Square Meal has listed 69 restaurants in London’s West End. Trouble is, when you’ve got one show to watch on any particular night, how can you possibly choose between them? The answer is to go from one to t’other, but for those that don’t have quite the required time on their hands, we’ve rounded up a few suggestions you might like to take a look at.
If you’re seeing a…
For something that’s reasonably priced and is well equipped to cater for the kids just as much as thier parents, Mark Hix’s appropriately named ‘Hix’ in Soho might just do the trick. Seeing as Mr Hix has himself taken steps to help improve children’s menu selections, it would be amiss not to mention his endeavors. If you’ve got any little ‘uns under the age of ten, then during certain times of the day they are entitled to eat free of charge. And, to help mitigate the potential faff of getting Jimmy to sit still in his seat for two hours, Hix has just the right tonic on its cocktail menu.
Alternatively, Barnyard, the very epitome of cheap and cheerful, is set in the charming rustic surroundings of a pseudo timber-framed barn, and just might be your plan B.
If you’re hoping to be splitting your sides later in the day, chances are you don’t want to be in too stiff a venue, nor do you want to be filled up and fit to burst. J Skeekey’s eponymous seafood joint is tucked directly behind Wyndham’s and the Noël Coward theatre, and while the opaque windows and tall, stony-faced doorman will have you thinking otherwise, it’s a fun place to be. Whether you want to dine al fresco or bring the kids along, the staff will look after you without looking over your shoulder every 30 seconds.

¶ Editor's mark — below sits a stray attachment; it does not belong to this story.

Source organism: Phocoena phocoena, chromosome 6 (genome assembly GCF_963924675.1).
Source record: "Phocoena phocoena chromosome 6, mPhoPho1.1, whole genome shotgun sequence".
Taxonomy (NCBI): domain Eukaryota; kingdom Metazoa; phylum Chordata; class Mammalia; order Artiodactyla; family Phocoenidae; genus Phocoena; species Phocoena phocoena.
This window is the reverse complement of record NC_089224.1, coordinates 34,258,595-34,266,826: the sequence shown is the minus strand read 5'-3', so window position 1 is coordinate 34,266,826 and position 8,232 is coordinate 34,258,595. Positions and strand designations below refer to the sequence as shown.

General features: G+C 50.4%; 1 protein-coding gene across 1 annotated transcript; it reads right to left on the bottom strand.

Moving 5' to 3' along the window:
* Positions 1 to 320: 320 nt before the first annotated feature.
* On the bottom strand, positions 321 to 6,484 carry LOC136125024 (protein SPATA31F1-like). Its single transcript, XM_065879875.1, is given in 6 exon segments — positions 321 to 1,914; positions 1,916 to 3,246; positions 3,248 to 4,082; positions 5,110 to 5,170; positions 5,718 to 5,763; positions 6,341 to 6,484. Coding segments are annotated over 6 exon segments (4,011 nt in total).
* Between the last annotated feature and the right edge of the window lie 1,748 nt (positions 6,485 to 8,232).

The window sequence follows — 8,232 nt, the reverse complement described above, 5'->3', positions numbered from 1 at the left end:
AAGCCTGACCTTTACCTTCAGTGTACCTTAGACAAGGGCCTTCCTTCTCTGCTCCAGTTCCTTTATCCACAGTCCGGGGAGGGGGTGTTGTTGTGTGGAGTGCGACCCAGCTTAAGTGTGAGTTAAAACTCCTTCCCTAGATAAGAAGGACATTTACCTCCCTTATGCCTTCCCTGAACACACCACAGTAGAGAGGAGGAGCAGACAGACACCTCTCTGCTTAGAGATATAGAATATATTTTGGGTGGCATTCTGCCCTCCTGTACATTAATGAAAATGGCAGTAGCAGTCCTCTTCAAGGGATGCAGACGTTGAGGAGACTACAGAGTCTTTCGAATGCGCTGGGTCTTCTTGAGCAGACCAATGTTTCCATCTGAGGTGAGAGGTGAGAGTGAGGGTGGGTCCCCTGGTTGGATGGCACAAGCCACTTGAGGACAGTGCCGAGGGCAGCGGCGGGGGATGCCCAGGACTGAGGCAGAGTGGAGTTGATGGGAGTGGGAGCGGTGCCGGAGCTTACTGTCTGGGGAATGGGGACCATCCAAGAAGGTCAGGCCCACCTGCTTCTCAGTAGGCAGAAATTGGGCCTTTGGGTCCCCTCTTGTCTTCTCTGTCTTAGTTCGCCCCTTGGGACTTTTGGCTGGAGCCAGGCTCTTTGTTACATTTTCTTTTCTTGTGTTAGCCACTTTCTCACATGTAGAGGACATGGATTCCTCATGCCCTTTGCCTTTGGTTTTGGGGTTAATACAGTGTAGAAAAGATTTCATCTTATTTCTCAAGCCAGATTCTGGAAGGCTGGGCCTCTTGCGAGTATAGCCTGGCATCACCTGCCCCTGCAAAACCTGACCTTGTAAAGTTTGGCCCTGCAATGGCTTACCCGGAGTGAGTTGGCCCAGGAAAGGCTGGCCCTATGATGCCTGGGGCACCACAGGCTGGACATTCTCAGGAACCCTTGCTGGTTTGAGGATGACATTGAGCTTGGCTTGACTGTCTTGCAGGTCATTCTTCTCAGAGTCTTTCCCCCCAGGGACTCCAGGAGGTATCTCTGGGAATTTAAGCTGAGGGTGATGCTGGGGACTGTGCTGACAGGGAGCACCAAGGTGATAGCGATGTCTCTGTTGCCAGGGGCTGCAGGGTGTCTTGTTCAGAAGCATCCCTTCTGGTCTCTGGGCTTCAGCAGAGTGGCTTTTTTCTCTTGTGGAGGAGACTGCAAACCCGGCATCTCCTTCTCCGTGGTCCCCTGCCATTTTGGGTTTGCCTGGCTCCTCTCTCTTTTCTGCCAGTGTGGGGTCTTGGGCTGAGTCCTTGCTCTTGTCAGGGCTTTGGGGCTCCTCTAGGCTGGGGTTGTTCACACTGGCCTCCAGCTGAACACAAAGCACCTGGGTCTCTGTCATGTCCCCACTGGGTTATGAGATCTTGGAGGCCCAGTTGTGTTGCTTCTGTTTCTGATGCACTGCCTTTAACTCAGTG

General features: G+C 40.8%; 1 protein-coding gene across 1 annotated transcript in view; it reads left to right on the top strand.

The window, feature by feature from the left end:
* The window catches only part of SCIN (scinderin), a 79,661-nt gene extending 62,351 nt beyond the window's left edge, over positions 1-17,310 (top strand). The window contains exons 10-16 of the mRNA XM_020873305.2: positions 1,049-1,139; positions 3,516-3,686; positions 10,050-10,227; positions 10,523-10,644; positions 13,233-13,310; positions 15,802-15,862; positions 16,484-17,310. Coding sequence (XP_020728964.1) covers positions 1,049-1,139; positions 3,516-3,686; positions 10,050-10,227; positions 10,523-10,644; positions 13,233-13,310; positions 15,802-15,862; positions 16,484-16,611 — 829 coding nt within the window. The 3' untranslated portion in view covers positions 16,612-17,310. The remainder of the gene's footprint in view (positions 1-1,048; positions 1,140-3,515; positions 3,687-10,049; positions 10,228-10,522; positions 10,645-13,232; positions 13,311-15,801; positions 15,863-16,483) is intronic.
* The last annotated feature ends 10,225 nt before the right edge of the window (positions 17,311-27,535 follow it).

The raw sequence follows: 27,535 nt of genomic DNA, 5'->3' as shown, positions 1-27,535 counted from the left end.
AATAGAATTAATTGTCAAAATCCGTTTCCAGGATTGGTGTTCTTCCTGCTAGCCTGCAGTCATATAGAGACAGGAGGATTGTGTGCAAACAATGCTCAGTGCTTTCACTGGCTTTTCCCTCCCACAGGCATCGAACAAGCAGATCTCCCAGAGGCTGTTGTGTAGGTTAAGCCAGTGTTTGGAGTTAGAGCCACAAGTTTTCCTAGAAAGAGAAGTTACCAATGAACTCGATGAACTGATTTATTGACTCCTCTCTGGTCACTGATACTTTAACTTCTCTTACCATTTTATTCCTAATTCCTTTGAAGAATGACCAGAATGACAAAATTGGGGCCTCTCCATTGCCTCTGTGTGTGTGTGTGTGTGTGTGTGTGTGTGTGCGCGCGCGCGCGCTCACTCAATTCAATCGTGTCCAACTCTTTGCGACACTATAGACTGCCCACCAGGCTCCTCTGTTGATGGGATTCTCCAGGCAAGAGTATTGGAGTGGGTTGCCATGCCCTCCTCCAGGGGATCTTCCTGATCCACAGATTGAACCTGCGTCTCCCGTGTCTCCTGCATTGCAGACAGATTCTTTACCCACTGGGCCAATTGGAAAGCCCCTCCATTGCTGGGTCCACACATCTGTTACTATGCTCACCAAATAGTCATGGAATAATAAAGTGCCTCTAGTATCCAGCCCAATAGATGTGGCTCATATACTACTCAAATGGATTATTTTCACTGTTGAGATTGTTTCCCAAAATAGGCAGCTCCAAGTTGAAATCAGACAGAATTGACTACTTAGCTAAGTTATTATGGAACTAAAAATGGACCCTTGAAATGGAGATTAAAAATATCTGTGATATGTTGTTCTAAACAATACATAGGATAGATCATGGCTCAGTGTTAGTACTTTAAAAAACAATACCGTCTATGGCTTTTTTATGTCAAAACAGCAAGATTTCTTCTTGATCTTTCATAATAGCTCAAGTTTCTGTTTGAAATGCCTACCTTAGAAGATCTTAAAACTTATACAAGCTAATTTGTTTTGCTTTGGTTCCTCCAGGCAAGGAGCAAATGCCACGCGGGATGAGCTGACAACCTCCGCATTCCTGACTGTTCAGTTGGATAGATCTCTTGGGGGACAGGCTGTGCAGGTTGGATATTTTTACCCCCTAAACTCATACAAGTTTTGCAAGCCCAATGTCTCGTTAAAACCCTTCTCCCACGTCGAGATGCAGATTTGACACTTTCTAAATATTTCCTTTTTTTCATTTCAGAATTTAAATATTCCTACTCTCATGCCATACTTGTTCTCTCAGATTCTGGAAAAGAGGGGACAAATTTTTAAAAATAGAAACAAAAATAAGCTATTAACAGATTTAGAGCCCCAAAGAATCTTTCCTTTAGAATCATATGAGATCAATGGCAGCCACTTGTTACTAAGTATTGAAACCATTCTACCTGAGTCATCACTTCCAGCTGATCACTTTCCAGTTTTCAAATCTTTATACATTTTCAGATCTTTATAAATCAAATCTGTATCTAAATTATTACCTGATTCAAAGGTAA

Many contemporary dramas out there provide fresh perspectives on old and traditional narratives, particularly because among various theatrical circles it’s thought the best has been said and done. Joël Robuchon, despite being one of the pioneers of molecular gastronomy, now works along a similar vein. That is, using ingredients that are known to work well together to create textures and flavours you might not have encountered before. Given that the decor of his Covent Garden restaurant is an accurate reflection of the food it provides with sleek, unintimidating surroundings, it seems you could have for the day a healthy slice of modern culture, all things considered.
If you’re going to spend lunch or dinnertime at Ramsay’s Savoy Grill, then you can be assured the only tragedy will take place on the stage. Similarly, Wild Honey is anything but a disaster, especially if you’re into extensively browsing wine lists. What’s printed on the bill often comes as a surprise, as you’ll rarely be paying more than £25 for a pre-show lunch.
Traditionalists rejoice – the West End does not just have a catalogue of plays that have stood the test of time, but a plethora of restaurants that have done the same. Very much tried and tested, popular chef Phil Howard has had his French/British establishment The Square in the heart of Mayfair for the best part of 25 years, and you’d be wrong if you were thinking it was for no good reason. Alternatively, it’s difficult to go wrong at Hawksmoor’s Seven Dials branch. Especially when it has arguably the best steaks in the West End, if not London.